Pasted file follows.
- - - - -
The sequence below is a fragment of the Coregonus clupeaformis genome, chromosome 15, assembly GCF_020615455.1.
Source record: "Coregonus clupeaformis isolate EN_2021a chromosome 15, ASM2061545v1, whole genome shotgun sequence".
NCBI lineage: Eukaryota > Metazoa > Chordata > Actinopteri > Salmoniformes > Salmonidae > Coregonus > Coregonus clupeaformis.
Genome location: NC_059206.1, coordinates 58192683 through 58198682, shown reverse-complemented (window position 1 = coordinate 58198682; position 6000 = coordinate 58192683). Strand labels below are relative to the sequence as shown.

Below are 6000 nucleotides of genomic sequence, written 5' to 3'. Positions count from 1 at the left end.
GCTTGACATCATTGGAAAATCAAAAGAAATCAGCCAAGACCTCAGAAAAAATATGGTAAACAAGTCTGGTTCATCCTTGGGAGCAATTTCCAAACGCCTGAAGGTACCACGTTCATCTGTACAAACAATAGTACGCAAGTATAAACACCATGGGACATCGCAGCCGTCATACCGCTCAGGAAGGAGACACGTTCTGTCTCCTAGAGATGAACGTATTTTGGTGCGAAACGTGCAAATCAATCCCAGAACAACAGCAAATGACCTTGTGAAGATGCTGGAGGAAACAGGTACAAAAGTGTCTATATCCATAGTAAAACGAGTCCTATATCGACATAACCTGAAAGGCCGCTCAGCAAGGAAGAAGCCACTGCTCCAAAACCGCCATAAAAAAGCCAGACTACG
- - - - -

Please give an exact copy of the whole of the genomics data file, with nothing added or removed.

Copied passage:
The sequence below is a fragment of the Coregonus clupeaformis genome, chromosome 15, assembly GCF_020615455.1.
Source record: "Coregonus clupeaformis isolate EN_2021a chromosome 15, ASM2061545v1, whole genome shotgun sequence".
NCBI lineage: Eukaryota > Metazoa > Chordata > Actinopteri > Salmoniformes > Salmonidae > Coregonus > Coregonus clupeaformis.
Genome location: NC_059206.1, coordinates 58192683 through 58198682, shown reverse-complemented (window position 1 = coordinate 58198682; position 6000 = coordinate 58192683). Strand labels below are relative to the sequence as shown.

Below are 6000 nucleotides of genomic sequence, written 5' to 3'. Positions count from 1 at the left end.
GCTTGACATCATTGGAAAATCAAAAGAAATCAGCCAAGACCTCAGAAAAAATATGGTAAACAAGTCTGGTTCATCCTTGGGAGCAATTTCCAAACGCCTGAAGGTACCACGTTCATCTGTACAAACAATAGTACGCAAGTATAAACACCATGGGACATCGCAGCCGTCATACCGCTCAGGAAGGAGACACGTTCTGTCTCCTAGAGATGAACGTATTTTGGTGCGAAACGTGCAAATCAATCCCAGAACAACAGCAAATGACCTTGTGAAGATGCTGGAGGAAACAGGTACAAAAGTGTCTATATCCATAGTAAAACGAGTCCTATATCGACATAACCTGAAAGGCCGCTCAGCAAGGAAGAAGCCACTGCTCCAAAACCGCCATAAAAAAGCCAGACTACG